Monday, February 16, 2009
My Thoughts on the Stimulus Bill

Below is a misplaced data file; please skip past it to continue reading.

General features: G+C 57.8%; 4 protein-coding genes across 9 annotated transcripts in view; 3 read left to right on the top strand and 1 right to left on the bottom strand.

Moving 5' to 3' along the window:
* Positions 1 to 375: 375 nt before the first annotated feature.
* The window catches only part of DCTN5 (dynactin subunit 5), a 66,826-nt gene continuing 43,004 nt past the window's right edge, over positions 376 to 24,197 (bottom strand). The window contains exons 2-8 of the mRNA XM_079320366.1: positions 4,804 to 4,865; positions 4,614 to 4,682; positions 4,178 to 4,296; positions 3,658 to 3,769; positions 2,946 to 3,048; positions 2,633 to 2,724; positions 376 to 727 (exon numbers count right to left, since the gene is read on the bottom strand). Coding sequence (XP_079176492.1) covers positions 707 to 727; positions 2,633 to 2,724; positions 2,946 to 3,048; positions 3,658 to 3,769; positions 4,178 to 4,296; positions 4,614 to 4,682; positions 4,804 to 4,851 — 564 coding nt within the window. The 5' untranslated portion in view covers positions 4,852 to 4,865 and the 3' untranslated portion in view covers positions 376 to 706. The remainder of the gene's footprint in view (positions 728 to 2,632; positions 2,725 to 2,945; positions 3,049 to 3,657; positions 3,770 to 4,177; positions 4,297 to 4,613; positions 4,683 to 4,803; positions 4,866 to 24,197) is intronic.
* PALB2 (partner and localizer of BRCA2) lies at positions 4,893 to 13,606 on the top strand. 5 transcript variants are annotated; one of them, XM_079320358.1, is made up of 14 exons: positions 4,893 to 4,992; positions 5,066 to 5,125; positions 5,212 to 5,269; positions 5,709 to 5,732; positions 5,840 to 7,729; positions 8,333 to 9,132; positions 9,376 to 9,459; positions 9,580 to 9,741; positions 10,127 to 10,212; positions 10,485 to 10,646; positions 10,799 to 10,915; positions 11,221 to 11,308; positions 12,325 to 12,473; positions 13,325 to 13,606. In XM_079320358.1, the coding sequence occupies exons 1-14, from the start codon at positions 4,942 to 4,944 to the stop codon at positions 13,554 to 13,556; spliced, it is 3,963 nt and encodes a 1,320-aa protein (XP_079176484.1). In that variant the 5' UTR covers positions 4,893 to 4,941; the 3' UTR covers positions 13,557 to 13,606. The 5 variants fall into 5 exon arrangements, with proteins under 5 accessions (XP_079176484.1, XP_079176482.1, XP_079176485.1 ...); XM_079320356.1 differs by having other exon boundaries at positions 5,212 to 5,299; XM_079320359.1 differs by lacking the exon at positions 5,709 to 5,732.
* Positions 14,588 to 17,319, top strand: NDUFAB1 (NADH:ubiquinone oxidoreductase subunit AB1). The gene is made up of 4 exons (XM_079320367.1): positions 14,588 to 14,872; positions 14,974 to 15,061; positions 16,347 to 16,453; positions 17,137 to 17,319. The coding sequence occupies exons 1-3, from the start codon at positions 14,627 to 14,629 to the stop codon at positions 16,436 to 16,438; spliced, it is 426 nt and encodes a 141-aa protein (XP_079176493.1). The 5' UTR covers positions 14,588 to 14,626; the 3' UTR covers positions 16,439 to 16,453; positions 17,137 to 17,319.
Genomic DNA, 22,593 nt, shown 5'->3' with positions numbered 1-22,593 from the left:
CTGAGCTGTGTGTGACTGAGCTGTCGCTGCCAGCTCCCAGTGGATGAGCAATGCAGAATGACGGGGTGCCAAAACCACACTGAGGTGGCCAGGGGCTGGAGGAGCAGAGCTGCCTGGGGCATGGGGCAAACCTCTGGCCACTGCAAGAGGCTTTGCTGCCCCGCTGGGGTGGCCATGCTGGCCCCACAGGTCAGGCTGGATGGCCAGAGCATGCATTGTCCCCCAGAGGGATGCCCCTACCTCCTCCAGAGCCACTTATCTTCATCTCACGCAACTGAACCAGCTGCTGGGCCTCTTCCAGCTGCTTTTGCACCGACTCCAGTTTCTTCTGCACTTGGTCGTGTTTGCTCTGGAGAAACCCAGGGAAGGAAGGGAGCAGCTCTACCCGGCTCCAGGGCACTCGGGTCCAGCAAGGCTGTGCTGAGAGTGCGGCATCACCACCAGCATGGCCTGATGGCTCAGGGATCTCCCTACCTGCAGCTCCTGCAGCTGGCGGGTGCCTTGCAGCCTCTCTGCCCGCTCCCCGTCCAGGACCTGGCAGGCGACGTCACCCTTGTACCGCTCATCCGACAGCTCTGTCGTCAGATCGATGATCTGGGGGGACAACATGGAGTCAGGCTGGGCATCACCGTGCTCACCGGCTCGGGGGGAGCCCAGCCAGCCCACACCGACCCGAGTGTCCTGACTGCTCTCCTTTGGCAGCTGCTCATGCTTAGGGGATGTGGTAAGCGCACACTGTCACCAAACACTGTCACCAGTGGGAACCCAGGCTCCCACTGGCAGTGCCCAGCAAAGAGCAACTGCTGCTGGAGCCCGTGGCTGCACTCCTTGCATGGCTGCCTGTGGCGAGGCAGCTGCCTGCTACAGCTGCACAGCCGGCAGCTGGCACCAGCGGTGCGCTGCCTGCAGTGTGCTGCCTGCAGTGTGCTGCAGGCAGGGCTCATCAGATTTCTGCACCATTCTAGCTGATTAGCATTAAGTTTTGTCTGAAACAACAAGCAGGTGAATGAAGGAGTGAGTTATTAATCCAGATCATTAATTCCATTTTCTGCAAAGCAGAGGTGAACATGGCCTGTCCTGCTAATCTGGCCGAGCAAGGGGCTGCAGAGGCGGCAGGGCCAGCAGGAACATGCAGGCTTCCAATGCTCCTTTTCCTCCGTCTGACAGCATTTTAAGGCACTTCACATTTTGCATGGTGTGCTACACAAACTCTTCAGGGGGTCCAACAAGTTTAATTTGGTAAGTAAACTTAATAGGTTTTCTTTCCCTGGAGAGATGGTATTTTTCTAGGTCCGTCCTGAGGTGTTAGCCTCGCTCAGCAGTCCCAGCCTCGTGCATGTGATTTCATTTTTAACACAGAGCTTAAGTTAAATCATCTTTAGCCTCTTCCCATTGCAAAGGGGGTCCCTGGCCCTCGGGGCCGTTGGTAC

The Republican Party for years attempted to establish themselves as advocates for a small government and a free market. The current stimulus bill, pushed heavily by President Obama, exemplifies the exact nature of what Republicans need to stand up against if they are to re-establish themselves as fiscal conservatives. The Bush administration passed a massive stimulus bill and it was heavily criticized by conservative talk show hosts including Rush Limbaugh and Sean Hannity. President Bush's bill put money into the economy immediately and banks quickly received money in order for them to continue lending. It is still not clear whether or not the bill was effective. The difference between President Bush's bill and the one that President Obama proposed is that President Obama had ample time to get it right. President Obama claimed to have been working on a solution for the economy since before he was even elected, and this is what he came up with? Minutes after his Secretary of the Treasury announced the specifics of the Obama plan the stock market responded by plunging dramatically. President Obama promised a new era of transparency and proclaimed that a copy of the stimulus bill would be available online for the public to read before Congress voted on it. This did not happen. The bill is full of pork and pet projects for the Democrats. The Republicans were given very little say in the bill and this bill was not bi-partisan. The bill contains measures that will not put money into the economy for another 3-4 year. We need money in the economy now. The jobs that it will create will only be temporary and the average citizen who has recently lost a job will likely not want to take these jobs. I agree that something must be done to help the economy, but it has to be a good plan, lets get it right. Not a single House Republican voted for the bill, and only three Republican Senators voted for it. This is the first step in the Republicans re-establishing themselves as fiscal conservatives, and it's about time.